Prayers. Carl Van Pelt’s son Matthew died in a motorcycle accident in July. From John (Juan) Kambourian: “Still in Brasilia doing God’s work. Planning on making the reunion if my wife Kim’s medical condition permits it; looks kind of iffy right now. Don’t know whether I told you, but Kim was diagnosed with a very advanced bladder/cervical cancer last August just after we arrived in Brazil. Three massive operations, radiation/chemo therapy later she is still fighting for her life. Things don’t look very promising but we are still praying for a miracle.” Randy Barrett was very seriously injured in the crash of his seaplane in upstate New York on Tuesday, July 5th.
Duane Lodrige retiring Al Piotter. We could have called this the "Al" event: among the classmates that showed up were Al Bready and Al Green. Others who witnessed Al Piotter's well-deserved recognition of 30 years of service to our country included: Bill Lyerly, Phil Benjamin, Mark Beesley, Dean Cox, Don Henney, Dave Ehrhardt, Jim Carlson, and a touch-n-go by Steve Redmann. There were, altogether, 12 classmates for this gathering!
Thirtieth Reunion. After careful analytical observation and calculated research, the scribe, with help from many others, has concluded that our class can now be re-divided into four Groups, bearing no resemblance to the Groups we were assigned to when were at the Zoo. These Groups will be referred to hereafter as the “A-Jacket” Groups. You can probably see where this is going. The First Group has conveniently lost our A-Jacket, as we can no longer fit into it and still function. The Second Groupcan fit into their A-Jacket, but cannot zip it. The Third Group can fit into their A-Jacket, zip it, but not breathe. The last Group of despicable classmates can fit into their graduation A-Jacket, zip it, breathe, and function normally. This Fourth Group has a select nickname when referred to by the other three Groups, but the scribe can’t print it here.
Although this Checkpoints should arrive via postal mail a few months after our last rejoin in the Springs, this will be the first chance to reminisce about this great event attended by almost half of our surviving members. The percentage is probably greater if we were to tally all of us who got together, registered or not, as many Best Alivers only made it to the Falcon come-from-behind victory and to the Saturday eve individual Squadron rejoins.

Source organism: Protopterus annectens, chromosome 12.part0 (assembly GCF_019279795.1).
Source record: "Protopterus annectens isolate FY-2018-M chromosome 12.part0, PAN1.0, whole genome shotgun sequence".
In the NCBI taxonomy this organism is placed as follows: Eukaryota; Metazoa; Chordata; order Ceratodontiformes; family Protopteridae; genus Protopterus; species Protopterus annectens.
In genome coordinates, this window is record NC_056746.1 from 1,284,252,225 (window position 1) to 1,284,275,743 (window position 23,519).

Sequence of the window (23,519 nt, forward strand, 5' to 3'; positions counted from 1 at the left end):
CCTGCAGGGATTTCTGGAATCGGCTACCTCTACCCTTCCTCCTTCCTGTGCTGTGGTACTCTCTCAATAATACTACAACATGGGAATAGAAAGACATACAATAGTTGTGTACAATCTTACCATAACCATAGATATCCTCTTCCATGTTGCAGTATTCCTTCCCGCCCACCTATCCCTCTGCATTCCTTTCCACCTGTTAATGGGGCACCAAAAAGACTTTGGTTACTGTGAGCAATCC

Those of us lucky enough to attend don’t need this column to confirm our get together was memorable and enjoyable. Even the Falcon football team snatched Victory from the jaws of Defeat, just as they did the week before when the scribe took his whole family to witness a Falcon comeback over the University of Washington Huskies with only 39 seconds left in the game. The victory over the San Diego State Aztecs during our reunion weekend was due, the scribe is sure, in no small part, to the efforts of 50 plus year old cheerleaders (kudos to Russ Trinter, along with Ollie Lorenz) leading 50 plus year old alumni. Yes, the cheers for this new generation of co-ed zoomies have changed, but we didn’t know them. So we did our old ones. And, of course, the current cheerleaders came over to assist; then left with their mouths ajar in disbelief (and disgust, possibly) at what came out of the mouths of old men. What can we say? We didn’t invent them. We just repeat them. Very enthusiastically, actually.